We have experimented with various sorts of indexing. Bearing in mind that words are going out of fashion in many circles, we may want to present an index as some sort of picture. In some circumstances, two dimensions may work much better than one; selecting places from a map, for instance, is a natural example. The objective here is to let the client user click on images or areas of images and to deduce from the position of the cursor at the time of the click what he or she wants to do next.
Recently, browsers have improved in capability and client-side mapping (built into the returned HTML script) is becoming more popular. It is also possible to embed an imagemap in the HTML (see http://home.netscape.com/assist/net_sites/html_extensions_3.html). However, here we do it at the server end. The httpd.conf in ... /site.imap is as follows:
User webuser Group webgroup ServerName www.butterthlies.com DocumentRoot /usr/www/site.imap/htdocs AddHandler imap-file map ImapBase map #ImapDefault default.html #ImapDefault error ImapDefault referer ImapDefault map ImapMenu Formatted
The seven lines of note are the last. AddHandler sets up imagemap handling using files with the extension .map.
ImapBase [map|referer|URL] Default: http://servername Server config, virtual host, directory, .htaccess
If this directive is absent, the map base defaults to http://servername/, which is the same as the DocumentRoot directory.
7.3.2. Imap Errors
When things go wrong with imagemaps -- which we shall engineer by setting circles in bench.map and clicking on the corners of the picture -- the action to take is set first by a line in the file bench.map :
The meanings of the arguments are given under the next item. If this line is not present, then the directive ImapDefault takes over.
There is a choice of actions (if you spell them incorrectly, no error message appears and no action results):
You're clicking in the wrong place
7.3.4. HTML File
<html> <body> <h1>Welcome to Butterthlies Inc</h1> <h2>Which Side of the Bench?</h2> <p>Tell us on which side of the bench you like to sit </p> <hr> <p> <p align=center> <A HREF="bench.map"> <IMG ISMAP SRC="bench.jpg" ALT="A picture of a bench"> </A> <p align=center> Click on the side you prefer </body> </html>
This displays the now familiar picture of the bench and asks you to indicate which side you prefer by clicking on it. You must include the ISMAP attribute in the <IMG> tag to activate this behavior. Apache's imagemap handler then refers to the file .../site.imap/htdocs/bench.map to make sense of the mouse-click coordinates. It finds the following lines in that file:
rect left.html 0,0 118,144 rect right.html 118,0 237,144
which set up two areas in the left and right halves of the image and designate the files left.html and right.html to be returned if the mouse click occurs in the corresponding rectangle. Notice that the points are expressed as x,y <whitespace>. If you click in the left rectangle, the URL www.butterthlies.com/left.html is accessed, and you see the message:
You like to sit on the left
and conversely for clicks on the right side. In a real application, these files would be menus leading in different directions; here they are simple text files:
You like to sit on the left You like to sit on the right
In a real system, you might now want to display the contents of another directory, rather than the contents of a file (which might be an HTML document that itself is a menu). To demonstrate this, we have a directory, ... /htdocs/things, which contains the rubbish files 1, 2, 3. If we replace left.html in bench.map with things, as follows:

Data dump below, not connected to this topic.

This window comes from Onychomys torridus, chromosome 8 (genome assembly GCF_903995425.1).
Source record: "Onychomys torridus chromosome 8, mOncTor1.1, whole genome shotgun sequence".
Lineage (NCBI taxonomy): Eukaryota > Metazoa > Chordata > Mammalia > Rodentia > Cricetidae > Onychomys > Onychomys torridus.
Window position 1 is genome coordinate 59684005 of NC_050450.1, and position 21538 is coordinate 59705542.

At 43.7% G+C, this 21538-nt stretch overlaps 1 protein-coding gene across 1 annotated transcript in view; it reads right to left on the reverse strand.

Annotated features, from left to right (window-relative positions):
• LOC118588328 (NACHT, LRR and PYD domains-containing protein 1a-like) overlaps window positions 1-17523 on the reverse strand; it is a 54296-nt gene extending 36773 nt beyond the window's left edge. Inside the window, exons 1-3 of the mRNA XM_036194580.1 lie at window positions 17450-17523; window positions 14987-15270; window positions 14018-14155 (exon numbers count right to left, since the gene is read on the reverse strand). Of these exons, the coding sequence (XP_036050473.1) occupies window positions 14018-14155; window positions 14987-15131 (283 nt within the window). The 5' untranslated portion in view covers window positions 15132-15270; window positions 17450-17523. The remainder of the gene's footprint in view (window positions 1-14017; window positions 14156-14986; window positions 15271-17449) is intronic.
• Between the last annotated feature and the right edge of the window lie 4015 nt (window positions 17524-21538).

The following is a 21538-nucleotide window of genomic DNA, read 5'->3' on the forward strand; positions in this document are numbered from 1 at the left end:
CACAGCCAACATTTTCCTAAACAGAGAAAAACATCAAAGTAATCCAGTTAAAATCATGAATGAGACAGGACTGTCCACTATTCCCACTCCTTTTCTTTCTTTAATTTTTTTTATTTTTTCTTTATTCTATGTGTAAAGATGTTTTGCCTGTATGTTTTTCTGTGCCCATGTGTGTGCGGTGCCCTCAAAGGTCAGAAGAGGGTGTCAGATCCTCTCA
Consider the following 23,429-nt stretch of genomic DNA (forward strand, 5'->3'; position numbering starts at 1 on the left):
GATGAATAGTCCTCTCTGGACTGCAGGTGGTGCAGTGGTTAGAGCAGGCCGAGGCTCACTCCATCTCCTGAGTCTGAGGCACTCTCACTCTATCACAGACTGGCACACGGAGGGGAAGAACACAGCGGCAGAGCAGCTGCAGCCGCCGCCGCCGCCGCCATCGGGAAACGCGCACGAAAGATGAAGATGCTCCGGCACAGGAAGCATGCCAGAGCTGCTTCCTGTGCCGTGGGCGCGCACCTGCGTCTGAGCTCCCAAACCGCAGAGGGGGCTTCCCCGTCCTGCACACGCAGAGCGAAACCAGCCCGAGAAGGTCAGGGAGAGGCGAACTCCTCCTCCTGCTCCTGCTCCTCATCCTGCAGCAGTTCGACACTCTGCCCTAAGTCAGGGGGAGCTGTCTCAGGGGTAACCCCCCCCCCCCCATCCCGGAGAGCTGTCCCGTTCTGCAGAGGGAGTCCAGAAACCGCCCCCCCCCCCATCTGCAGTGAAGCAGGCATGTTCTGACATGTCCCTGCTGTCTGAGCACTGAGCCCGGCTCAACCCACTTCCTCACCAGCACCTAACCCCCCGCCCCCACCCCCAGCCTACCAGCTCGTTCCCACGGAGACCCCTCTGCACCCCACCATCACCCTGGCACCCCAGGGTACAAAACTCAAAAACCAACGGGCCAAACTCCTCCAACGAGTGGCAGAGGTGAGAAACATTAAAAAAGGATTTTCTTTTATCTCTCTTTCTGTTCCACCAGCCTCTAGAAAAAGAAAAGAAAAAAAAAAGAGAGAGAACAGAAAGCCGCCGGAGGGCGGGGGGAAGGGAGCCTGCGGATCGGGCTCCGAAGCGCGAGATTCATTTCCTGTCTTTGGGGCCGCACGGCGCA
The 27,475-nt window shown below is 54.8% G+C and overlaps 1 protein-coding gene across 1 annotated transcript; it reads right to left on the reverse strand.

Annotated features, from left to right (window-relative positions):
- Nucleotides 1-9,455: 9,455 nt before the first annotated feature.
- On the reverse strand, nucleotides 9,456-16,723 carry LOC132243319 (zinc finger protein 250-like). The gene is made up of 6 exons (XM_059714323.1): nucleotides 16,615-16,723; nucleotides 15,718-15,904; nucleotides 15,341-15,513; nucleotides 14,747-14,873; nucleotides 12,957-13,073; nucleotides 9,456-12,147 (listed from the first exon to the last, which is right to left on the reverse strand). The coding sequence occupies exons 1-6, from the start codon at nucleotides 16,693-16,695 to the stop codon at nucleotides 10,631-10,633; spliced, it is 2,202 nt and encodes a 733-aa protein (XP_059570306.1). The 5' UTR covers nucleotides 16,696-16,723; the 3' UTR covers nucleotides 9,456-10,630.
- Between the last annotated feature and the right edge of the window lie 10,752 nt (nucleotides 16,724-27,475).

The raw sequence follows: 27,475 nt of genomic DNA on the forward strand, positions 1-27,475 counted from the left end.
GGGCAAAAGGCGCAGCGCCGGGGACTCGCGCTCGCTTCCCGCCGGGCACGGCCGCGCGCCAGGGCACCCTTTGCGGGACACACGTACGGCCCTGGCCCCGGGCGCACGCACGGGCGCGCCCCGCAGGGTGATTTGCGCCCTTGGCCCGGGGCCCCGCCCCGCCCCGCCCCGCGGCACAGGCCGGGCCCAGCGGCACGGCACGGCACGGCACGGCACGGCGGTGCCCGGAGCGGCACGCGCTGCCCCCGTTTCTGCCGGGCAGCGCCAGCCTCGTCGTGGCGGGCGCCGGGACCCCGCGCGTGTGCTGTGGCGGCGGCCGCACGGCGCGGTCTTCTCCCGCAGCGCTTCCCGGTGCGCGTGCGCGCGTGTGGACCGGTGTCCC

rect things 0,0 118,144 rect right.html 118,0 237,144
Index of /things . Parent Directory . 1 . 2 . 3
The formatting of this menu is not affected by the setting for IMapMenu.
How do we know what the coordinates of the rectangles are (for instance, 0,0 118,144)? If we access sides.html and put the cursor on the picture of the bench, Netscape helpfully prints its coordinates on the screen, following the URL and displayed in a little window at the bottom of the frame. For instance:
It is quite easy to miss this if the Netscape window is too narrow or stretches off the bottom of the screen. We can then jot down on a bit of paper that the picture runs from 0,0 at the top left corner to 237,144 at the bottom right. Half of 237 is 118.5, so 118 will do as the dividing line.
We divided the image of the bench into two rectangles:
0,0 118,144 118,0 237,144
The center points of these two rectangles are:
so we can rewrite bench.map as:
point left.html 59,72 point right.html 177,72
and get the same effect.
The version of bench.map for polygons looks like this:
poly left.html 0,0 118,0 118,144 0,144 poly right.html 118,0 237,0 237,144 118,114
For circles, we use the points above as centers and add 118/2=59 to the x-coordinates for the radius. This should give us two circles in which the cursor is detected and the rest of the picture (right in the corners, for instance) in which it is not.
circle left.html 59,72 118,72 circle right.html 177,72 237,72
The useful thing about circles for this exercise is that if we click in the corners of the picture we generate an error condition, since the corners are outside the circles, and thereby exercise ImapDefault.
There is a third directive for the configuration file.
This directive applies if mapping fails or if the browser is incapable of displaying images. If the site is accessed using a text-based browser such as Lynx, a menu is displayed showing the possibilities in the .map file:
MENU FOR /BENCH.MAP -------------------------------------- things right.html
This is formatted according to the argument given to ImapMenu. The effect above is produced by formatted. The manual explains the options as follows:
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